Thursday, 15 December 2011


Last Tuesday, as I walked down Helsinki's main shopping street, Aleksanterinkatu, I stumbled across a short procession that appeared at first gance to be a tribute to The Crazy World of Arthur Brown.

Arthur Brown? You know, the famous psychadelic one-hit-wonder who used to perform his classic 1968 song "Fire" while wearing on his head a crown that was on fire (see below). Those were crazy times, the 60's, maaaan!

Anyhow, the procession in Helsinki featured many children, some dressed as elves and some dressed as choir boys and girls. One of the chidlren, a girl, wore a crown of candles on her head. At the end of the procession, there was a young woman sat on a float, dressed it what looked that white mink (presumably fake) and who was also wearing a crown of candles. Disappointingly, the candles on the crowns were not real, but of the electrical variety.

I didn't really stumble across this procession: I had been tipped off by a co-worker that there would be a procession in Helsinki to mark "lucianpäivä" (Saint Lucia's Day). However, I genuinely had no idea what this was about, so I had to watch in complete bemusement.

I subsequently read up about Saint Lucia's Day, and found out that it is celebrated every year on 13 December in Nordic countries, most notably in Sweden and Norway. In Finland, the celebration is primarily associated with the Swedish-speaking community, but has increasingly been embraced by the Finnish population at large.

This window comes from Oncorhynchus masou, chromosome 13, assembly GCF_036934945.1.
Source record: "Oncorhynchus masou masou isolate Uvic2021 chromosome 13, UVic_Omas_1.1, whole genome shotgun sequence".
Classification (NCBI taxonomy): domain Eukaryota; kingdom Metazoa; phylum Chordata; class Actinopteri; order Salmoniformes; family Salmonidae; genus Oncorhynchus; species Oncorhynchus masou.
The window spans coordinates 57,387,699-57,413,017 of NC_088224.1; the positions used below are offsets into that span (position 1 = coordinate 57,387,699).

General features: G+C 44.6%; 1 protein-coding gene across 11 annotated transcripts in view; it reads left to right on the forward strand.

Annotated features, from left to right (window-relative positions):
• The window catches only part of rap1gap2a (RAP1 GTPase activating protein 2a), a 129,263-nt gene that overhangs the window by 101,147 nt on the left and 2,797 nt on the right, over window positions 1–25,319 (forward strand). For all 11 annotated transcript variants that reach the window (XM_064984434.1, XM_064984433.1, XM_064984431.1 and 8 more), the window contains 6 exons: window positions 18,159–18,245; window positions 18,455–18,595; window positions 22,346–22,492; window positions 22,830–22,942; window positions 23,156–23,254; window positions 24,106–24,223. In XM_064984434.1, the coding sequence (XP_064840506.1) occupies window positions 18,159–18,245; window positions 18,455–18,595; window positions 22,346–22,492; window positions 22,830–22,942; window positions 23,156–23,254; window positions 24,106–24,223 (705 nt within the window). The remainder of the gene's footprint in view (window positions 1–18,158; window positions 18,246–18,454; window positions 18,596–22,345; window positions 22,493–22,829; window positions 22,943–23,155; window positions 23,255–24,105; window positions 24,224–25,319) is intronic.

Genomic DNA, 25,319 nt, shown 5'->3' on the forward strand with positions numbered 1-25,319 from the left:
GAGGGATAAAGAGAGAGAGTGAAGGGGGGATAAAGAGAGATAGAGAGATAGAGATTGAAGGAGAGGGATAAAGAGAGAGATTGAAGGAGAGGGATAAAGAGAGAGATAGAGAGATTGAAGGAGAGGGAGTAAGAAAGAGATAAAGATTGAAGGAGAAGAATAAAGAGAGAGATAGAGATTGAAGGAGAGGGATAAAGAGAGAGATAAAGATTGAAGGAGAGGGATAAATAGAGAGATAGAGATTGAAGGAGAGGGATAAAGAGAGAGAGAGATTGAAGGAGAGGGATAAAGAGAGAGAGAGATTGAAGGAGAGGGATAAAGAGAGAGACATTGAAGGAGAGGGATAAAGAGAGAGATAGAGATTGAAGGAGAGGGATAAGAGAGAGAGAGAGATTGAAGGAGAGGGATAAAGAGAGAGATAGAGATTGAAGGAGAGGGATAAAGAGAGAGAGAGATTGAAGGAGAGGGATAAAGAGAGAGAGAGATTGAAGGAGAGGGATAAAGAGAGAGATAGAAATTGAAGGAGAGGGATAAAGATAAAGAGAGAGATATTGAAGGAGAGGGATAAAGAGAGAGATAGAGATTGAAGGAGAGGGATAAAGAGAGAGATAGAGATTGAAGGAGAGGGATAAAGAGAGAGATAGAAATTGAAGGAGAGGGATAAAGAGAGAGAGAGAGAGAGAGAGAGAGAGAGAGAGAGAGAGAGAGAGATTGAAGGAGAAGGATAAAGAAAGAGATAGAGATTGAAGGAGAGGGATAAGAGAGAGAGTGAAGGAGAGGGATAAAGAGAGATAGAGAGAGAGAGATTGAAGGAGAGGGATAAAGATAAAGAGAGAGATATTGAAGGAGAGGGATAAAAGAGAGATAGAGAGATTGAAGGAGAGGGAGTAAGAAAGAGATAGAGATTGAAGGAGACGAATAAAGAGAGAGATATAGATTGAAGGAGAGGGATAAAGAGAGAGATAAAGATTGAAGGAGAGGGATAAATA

Lucia was a saint who suffered a martyr's death in Sicily in the 4th century AD. The candles in the modern day procession symbolize the fire that refused to take Saint Lucia's life when she was sentenced to be burned.

Quite why Scandinavians have picked that one saint to celebrate is not quite clear to me. Maybe it is a plea for the light to return to the dark winters?

In any case, it seems is has nothing to do with Arthur Brown.


  1. And then fast forward to the '70s!

  2. OMG, that is shocking! I grew up in France so I remember Lizzy Mercier Desclous ("Mais ou sont passees les gazelles" was her big hit), but have never heard that! I'm speechless! BTW, did you notice Serge Gainsbourg at the beginning of that clip?

  3. I did, I was hoping for a duet, but i guess this was a Top of the Pops style pantomime to the studio recording. I had actually never heard this Arthur Brown version before and was pretty shocked that it wasn't a Lizzy original. Crazy.